When Will China Use Less Iron Ore? Not Yet

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by: Ramesh Raju

Summary

An army of Chinese construction workers needs employment and steel to do their jobs.

Rising intensity of steel used per construction worker because of higher buildings and increasing urbanization.

Most of the existing steel scrap in China is already being utilized.

China is likely to continue buying the same amount of iron ore if not more from overseas iron ore miners until 2020.

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Construction

(Source: Build photo by Saad Salim (@saadx) on Unsplash)

About 50% of all the iron ore in the world is used by China. Companies like Rio Tinto (RIO) and Vale SA (VALE) and Fortescue Metals Group (OTCQX:FSUGY) ship most of the iron ore they mine to China. Hence, China iron ore demand is essential to the revenues and profits of these companies. If China reduces the amount of iron ore it buys, they will be disproportionately impacted. Hence, it is important to know if China's iron ore demand is likely to go down if one is to hold these companies. Right now, these companies have a reasonable dividend and are profitable. They have also recently reduced their cost of operations.

Of all the steel used in China, about 50%-60% is used in the construction sector in 2013, the next biggest was machinery at 20-25%. Thus, the China construction sector is very important for the iron ore industry. China has an army of construction workers. There were 52 million construction workers in China in 2016 out of a workforce of 776 million. In comparison, the United States of America had 10.3 million construction workers in 2016. All these Chinese construction workers need to be employed. They need steel in order to do their jobs. The Chinese government is determined to keep its people employed.

This helps keep the people happy and the country stable. Every time there is a downturn, the Chinese government seems to turn to infrastructure building to prop up the economy and provide employment. I think that the Chinese government is likely to double-down on infrastructure development with the ongoing trade war with the United States of America to counter the slowdown in other sectors. This seems to be happening now. Unless the number of people in the construction industry starts to decrease, they should need about the same amount of steel to keep all the construction people employed.

The intensity of steel per construction worker should also be increasing with higher, grandiose buildings and increasing urbanization. Land prices in cities in China have continued to increase significantly over the last 10 years. This is leading to taller buildings as the land area becomes more valuable. Higher buildings require more steel per unit area than lower buildings. Thus, the steel required per construction worker should increase as they work on taller buildings.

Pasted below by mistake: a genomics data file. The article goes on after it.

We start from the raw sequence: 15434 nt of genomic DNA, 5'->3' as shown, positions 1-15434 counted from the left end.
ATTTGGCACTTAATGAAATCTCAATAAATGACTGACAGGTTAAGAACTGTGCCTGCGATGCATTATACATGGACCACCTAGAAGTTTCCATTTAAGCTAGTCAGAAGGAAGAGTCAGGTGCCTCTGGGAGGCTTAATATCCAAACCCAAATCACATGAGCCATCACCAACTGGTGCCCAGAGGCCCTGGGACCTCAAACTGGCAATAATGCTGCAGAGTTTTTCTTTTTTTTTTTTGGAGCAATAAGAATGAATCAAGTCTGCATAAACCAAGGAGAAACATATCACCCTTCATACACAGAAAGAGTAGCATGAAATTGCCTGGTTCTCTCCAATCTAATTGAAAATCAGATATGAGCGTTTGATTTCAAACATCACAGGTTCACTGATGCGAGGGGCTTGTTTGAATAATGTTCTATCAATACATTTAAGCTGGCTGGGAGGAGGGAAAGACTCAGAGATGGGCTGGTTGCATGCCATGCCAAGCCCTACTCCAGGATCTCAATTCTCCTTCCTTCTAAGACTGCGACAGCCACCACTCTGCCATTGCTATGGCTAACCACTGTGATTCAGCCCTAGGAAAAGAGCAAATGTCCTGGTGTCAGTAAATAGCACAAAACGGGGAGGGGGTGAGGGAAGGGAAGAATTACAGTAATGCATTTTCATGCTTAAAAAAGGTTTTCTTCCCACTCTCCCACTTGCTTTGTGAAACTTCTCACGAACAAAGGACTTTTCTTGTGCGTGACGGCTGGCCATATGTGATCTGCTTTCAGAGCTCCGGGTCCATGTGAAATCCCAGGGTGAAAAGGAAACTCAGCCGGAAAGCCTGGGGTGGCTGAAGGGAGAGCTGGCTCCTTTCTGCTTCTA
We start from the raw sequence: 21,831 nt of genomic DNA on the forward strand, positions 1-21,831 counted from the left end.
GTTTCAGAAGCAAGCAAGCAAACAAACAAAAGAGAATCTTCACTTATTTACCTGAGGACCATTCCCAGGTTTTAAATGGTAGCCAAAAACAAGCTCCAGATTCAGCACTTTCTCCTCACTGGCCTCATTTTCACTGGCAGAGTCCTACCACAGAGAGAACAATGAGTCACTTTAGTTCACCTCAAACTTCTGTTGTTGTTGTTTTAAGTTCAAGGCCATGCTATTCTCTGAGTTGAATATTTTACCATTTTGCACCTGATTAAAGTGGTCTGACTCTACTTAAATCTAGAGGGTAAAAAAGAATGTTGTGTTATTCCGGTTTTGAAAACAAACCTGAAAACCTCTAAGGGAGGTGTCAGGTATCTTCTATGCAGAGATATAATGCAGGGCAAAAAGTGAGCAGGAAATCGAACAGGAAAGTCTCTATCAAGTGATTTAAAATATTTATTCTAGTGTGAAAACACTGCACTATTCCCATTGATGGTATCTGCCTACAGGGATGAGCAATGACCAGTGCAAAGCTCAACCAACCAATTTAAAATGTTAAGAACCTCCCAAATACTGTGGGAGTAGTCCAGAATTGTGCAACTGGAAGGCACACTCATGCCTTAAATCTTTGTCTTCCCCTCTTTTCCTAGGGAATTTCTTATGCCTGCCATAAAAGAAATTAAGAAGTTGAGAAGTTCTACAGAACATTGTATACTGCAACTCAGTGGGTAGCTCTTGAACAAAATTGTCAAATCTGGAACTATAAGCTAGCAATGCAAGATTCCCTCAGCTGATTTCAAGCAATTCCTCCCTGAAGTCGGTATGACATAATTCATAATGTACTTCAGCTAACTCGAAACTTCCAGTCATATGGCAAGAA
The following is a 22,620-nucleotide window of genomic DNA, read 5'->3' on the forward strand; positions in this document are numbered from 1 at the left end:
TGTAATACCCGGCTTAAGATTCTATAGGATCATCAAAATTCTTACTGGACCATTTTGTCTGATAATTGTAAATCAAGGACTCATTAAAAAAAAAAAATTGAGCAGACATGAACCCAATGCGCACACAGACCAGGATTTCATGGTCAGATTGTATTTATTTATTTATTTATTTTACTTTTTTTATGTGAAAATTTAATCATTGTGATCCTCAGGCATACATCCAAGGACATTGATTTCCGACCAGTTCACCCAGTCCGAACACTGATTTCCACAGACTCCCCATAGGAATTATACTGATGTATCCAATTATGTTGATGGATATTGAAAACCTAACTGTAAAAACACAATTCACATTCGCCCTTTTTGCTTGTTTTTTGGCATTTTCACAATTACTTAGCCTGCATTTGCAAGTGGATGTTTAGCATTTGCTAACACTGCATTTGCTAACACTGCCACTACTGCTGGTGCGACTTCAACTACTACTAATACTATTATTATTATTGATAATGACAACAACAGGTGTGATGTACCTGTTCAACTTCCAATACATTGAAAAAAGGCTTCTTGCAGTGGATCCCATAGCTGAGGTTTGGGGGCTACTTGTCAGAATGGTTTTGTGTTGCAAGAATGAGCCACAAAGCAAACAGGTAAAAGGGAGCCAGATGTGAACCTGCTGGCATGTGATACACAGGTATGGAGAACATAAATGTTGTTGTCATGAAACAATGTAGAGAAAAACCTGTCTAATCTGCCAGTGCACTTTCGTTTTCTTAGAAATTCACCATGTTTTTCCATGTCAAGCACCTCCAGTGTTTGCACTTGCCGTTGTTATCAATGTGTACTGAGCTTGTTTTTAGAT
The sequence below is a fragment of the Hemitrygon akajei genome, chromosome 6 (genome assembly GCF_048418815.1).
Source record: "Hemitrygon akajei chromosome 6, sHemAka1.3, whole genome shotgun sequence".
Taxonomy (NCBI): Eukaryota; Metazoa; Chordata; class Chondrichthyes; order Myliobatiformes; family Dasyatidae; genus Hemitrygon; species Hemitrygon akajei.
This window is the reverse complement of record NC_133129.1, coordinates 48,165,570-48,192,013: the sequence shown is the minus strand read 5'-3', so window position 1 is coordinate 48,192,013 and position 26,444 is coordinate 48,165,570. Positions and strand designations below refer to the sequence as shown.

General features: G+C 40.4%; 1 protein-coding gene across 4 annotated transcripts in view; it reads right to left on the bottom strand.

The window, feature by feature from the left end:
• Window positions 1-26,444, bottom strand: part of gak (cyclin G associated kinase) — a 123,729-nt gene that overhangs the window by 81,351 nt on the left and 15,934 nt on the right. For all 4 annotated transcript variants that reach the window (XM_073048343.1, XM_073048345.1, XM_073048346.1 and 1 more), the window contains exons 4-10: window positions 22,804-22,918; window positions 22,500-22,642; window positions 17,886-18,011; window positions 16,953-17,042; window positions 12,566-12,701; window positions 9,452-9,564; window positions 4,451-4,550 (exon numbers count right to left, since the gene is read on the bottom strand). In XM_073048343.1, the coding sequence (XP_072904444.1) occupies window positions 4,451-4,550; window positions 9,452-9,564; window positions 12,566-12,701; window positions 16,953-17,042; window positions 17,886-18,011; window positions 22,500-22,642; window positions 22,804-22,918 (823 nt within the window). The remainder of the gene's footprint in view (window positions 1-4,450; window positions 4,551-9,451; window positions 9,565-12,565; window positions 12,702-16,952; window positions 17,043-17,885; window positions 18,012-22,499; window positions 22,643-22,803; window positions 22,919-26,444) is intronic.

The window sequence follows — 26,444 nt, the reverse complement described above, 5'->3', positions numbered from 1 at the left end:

China is building more high-rise buildings than the rest of the world combined and is likely to continue doing so for the next several years. About 20 million Chinese have been urbanizing every year for the last 10 years. This trend does not seem to be changing. Urbanization requires subways, bridges, underground tunnels, and other iron intensive structures. This should keep up the demand for steel for the next few years.

By 2020, it is projected that 220mt of steel scrap will be available in China. In 2017, its consumption of steel scrap increased to 147.9 million tonnes from 90.1 million tonnes in the previous year due to the Chinese government mandate of increased scrap steel use in BOF (basic oxygen furnace) mills from 11 to 20% [9]. In spite of this, China increased its imports of iron ore to a record 1075mt in 2017. It is likely that all the available steel scrap in China is already being utilized.

There is likely to be another 70mt of scrap available by 2020 and the number of electric arc furnaces is projected to increase by 10 or 20 million tons per year. It is likely that all this steel scrap will be utilized. However, China has been increasing its iron ore imports by at least 50 million tons per year on average for the last 6 years even though increasing amounts of steel scrap was being utilized by the Chinese steel mills.

In conclusion, I think China will continue to import at least as much iron ore as it is doing now if not more in 2020. The long-term trend of increasing iron ore usage is most likely to be impacted if the number of construction workers in China starts to decrease or if the land price starts to decrease or urbanization rate decreases. As long as these factors don't change, I think that iron ore companies like Rio Tinto, Vale SA and Fortescue Metals Group will remain profitable and can be held.

Disclosure: I am/we are long VALE, RIO, FSUMF.

I wrote this article myself, and it expresses my own opinions. I am not receiving compensation for it. I have no business relationship with any company whose stock is mentioned in this article.

Additional disclosure: I am holding Rio Tinto shares and Fortescue metal group shares in the Australian stock market.

Editor's Note: This article discusses one or more securities that do not trade on a major U.S. exchange. Please be aware of the risks associated with these stocks.